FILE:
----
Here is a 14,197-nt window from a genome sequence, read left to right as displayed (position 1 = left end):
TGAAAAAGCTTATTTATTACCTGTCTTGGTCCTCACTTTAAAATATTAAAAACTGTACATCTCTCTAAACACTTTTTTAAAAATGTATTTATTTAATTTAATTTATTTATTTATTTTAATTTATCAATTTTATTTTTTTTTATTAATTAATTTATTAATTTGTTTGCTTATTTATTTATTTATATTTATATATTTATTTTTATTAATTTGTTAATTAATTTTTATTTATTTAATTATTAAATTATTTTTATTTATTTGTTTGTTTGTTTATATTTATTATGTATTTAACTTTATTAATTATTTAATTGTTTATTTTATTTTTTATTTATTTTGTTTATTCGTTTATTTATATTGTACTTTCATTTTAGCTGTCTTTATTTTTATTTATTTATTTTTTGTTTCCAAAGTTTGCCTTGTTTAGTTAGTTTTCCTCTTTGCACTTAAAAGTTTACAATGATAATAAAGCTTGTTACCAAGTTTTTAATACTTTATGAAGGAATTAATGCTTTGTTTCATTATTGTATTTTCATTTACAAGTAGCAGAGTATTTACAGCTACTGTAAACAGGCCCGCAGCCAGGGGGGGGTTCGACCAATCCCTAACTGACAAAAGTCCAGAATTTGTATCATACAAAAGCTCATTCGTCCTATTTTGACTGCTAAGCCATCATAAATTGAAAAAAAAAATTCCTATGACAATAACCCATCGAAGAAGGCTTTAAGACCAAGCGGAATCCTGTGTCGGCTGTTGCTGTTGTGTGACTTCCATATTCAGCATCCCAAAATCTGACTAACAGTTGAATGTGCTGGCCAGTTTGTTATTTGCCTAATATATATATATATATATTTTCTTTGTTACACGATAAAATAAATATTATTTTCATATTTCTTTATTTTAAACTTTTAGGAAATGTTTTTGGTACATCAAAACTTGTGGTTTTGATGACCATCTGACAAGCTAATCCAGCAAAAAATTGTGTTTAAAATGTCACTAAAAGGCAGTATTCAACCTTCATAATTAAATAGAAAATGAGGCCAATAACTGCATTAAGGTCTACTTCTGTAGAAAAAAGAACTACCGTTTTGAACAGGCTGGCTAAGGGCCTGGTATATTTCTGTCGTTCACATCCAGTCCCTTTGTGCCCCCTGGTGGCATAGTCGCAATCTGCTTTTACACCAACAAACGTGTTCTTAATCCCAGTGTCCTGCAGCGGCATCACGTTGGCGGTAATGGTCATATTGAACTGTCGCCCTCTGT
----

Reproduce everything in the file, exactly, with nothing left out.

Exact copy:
Here is a 14,197-nt window from a genome sequence, read left to right as displayed (position 1 = left end):
TGAAAAAGCTTATTTATTACCTGTCTTGGTCCTCACTTTAAAATATTAAAAACTGTACATCTCTCTAAACACTTTTTTAAAAATGTATTTATTTAATTTAATTTATTTATTTATTTTAATTTATCAATTTTATTTTTTTTTATTAATTAATTTATTAATTTGTTTGCTTATTTATTTATTTATATTTATATATTTATTTTTATTAATTTGTTAATTAATTTTTATTTATTTAATTATTAAATTATTTTTATTTATTTGTTTGTTTGTTTATATTTATTATGTATTTAACTTTATTAATTATTTAATTGTTTATTTTATTTTTTATTTATTTTGTTTATTCGTTTATTTATATTGTACTTTCATTTTAGCTGTCTTTATTTTTATTTATTTATTTTTTGTTTCCAAAGTTTGCCTTGTTTAGTTAGTTTTCCTCTTTGCACTTAAAAGTTTACAATGATAATAAAGCTTGTTACCAAGTTTTTAATACTTTATGAAGGAATTAATGCTTTGTTTCATTATTGTATTTTCATTTACAAGTAGCAGAGTATTTACAGCTACTGTAAACAGGCCCGCAGCCAGGGGGGGGTTCGACCAATCCCTAACTGACAAAAGTCCAGAATTTGTATCATACAAAAGCTCATTCGTCCTATTTTGACTGCTAAGCCATCATAAATTGAAAAAAAAAATTCCTATGACAATAACCCATCGAAGAAGGCTTTAAGACCAAGCGGAATCCTGTGTCGGCTGTTGCTGTTGTGTGACTTCCATATTCAGCATCCCAAAATCTGACTAACAGTTGAATGTGCTGGCCAGTTTGTTATTTGCCTAATATATATATATATATATTTTCTTTGTTACACGATAAAATAAATATTATTTTCATATTTCTTTATTTTAAACTTTTAGGAAATGTTTTTGGTACATCAAAACTTGTGGTTTTGATGACCATCTGACAAGCTAATCCAGCAAAAAATTGTGTTTAAAATGTCACTAAAAGGCAGTATTCAACCTTCATAATTAAATAGAAAATGAGGCCAATAACTGCATTAAGGTCTACTTCTGTAGAAAAAAGAACTACCGTTTTGAACAGGCTGGCTAAGGGCCTGGTATATTTCTGTCGTTCACATCCAGTCCCTTTGTGCCCCCTGGTGGCATAGTCGCAATCTGCTTTTACACCAACAAACGTGTTCTTAATCCCAGTGTCCTGCAGCGGCATCACGTTGGCGGTAATGGTCATATTGAACTGTCGCCCTCTGT